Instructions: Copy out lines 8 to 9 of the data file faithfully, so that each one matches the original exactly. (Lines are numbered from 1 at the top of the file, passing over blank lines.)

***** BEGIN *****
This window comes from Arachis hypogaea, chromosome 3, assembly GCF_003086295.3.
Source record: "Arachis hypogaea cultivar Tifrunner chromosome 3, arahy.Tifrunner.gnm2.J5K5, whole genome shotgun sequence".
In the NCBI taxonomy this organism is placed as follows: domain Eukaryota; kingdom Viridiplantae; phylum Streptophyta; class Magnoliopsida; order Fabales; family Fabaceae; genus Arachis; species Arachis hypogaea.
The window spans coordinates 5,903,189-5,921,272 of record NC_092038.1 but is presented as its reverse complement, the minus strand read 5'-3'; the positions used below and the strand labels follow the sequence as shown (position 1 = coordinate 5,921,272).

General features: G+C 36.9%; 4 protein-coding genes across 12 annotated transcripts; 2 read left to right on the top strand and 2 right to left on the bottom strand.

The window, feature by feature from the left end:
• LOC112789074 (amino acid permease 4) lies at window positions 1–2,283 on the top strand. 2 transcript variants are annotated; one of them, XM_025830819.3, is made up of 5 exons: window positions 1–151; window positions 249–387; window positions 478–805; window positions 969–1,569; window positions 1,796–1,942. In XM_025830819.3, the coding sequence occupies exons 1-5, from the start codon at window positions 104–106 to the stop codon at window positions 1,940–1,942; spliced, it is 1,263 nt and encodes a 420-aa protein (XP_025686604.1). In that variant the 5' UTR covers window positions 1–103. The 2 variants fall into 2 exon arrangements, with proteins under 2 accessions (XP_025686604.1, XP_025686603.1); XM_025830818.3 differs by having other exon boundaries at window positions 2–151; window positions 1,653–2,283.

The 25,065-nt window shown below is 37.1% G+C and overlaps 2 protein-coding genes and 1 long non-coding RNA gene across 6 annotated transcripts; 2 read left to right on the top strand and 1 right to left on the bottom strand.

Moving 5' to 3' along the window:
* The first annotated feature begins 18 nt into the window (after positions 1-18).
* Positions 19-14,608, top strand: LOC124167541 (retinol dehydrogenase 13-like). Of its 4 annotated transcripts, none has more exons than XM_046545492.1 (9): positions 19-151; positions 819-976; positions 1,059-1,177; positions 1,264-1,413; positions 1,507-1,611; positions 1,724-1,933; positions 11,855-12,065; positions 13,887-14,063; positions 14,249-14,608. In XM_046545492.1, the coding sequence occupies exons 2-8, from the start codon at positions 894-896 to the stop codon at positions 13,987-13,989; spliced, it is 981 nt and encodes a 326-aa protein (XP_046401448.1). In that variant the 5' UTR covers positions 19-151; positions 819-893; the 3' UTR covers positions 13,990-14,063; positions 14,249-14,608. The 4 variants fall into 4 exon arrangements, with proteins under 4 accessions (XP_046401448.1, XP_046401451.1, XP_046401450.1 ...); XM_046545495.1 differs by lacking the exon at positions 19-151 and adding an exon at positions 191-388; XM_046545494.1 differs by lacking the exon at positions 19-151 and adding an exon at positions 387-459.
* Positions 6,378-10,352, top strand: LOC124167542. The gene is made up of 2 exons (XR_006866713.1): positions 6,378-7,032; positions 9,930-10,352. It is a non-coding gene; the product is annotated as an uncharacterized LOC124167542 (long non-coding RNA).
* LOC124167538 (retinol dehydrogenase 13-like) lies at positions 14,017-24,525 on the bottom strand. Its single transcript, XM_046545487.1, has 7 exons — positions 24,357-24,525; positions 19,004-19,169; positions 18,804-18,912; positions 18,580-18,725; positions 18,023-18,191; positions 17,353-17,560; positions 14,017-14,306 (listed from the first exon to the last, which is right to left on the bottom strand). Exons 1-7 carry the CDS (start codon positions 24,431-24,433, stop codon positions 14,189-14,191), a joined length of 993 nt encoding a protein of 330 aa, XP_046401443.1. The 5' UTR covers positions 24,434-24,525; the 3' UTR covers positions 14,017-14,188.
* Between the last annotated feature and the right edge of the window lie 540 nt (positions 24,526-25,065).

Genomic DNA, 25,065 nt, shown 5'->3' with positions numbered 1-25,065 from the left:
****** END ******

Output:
The 25,065-nt window shown below is 37.1% G+C and overlaps 2 protein-coding genes and 1 long non-coding RNA gene across 6 annotated transcripts; 2 read left to right on the top strand and 1 right to left on the bottom strand.

Moving 5' to 3' along the window: